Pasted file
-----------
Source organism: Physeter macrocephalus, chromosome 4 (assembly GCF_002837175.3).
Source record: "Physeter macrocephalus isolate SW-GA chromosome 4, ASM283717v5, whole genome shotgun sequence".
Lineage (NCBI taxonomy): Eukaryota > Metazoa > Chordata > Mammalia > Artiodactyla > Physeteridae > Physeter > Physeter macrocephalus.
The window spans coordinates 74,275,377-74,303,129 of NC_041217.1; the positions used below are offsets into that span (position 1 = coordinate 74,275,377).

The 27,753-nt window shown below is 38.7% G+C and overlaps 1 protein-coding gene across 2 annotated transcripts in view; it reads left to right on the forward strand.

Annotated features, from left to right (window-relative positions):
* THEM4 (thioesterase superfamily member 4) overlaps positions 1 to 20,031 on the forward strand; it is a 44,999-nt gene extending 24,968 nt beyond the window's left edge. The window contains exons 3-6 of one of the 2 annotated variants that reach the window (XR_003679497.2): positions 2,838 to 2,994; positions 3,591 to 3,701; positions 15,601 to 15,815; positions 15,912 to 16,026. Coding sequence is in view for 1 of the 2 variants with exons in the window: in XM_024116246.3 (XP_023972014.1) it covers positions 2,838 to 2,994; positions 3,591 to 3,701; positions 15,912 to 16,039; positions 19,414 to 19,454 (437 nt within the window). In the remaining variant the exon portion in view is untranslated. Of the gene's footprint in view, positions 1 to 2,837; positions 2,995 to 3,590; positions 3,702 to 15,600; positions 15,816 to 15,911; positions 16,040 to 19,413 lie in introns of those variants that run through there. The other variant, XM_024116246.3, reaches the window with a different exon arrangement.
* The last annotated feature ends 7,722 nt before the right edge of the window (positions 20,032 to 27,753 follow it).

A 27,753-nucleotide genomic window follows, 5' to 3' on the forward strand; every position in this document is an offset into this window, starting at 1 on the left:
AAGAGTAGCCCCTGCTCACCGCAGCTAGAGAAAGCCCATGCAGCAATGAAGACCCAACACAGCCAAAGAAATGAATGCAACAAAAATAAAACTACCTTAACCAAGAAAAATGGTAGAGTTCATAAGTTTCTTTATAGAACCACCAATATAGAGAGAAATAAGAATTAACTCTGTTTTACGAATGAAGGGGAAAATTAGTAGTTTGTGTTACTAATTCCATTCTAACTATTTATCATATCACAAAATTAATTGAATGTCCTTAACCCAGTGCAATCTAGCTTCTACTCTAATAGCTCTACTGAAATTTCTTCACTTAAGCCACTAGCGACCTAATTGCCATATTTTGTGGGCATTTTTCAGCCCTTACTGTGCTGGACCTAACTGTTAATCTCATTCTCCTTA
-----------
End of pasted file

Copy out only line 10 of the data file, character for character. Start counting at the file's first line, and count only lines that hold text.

AAGAGTAGCCCCTGCTCACCGCAGCTAGAGAAAGCCCATGCAGCAATGAAGACCCAACACAGCCAAAGAAATGAATGCAACAAAAATAAAACTACCTTAACCAAGAAAAATGGTAGAGTTCATAAGTTTCTTTATAGAACCACCAATATAGAGAGAAATAAGAATTAACTCTGTTTTACGAATGAAGGGGAAAATTAGTAGTTTGTGTTACTAATTCCATTCTAACTATTTATCATATCACAAAATTAATTGAATGTCCTTAACCCAGTGCAATCTAGCTTCTACTCTAATAGCTCTACTGAAATTTCTTCACTTAAGCCACTAGCGACCTAATTGCCATATTTTGTGGGCATTTTTCAGCCCTTACTGTGCTGGACCTAACTGTTAATCTCATTCTCCTTA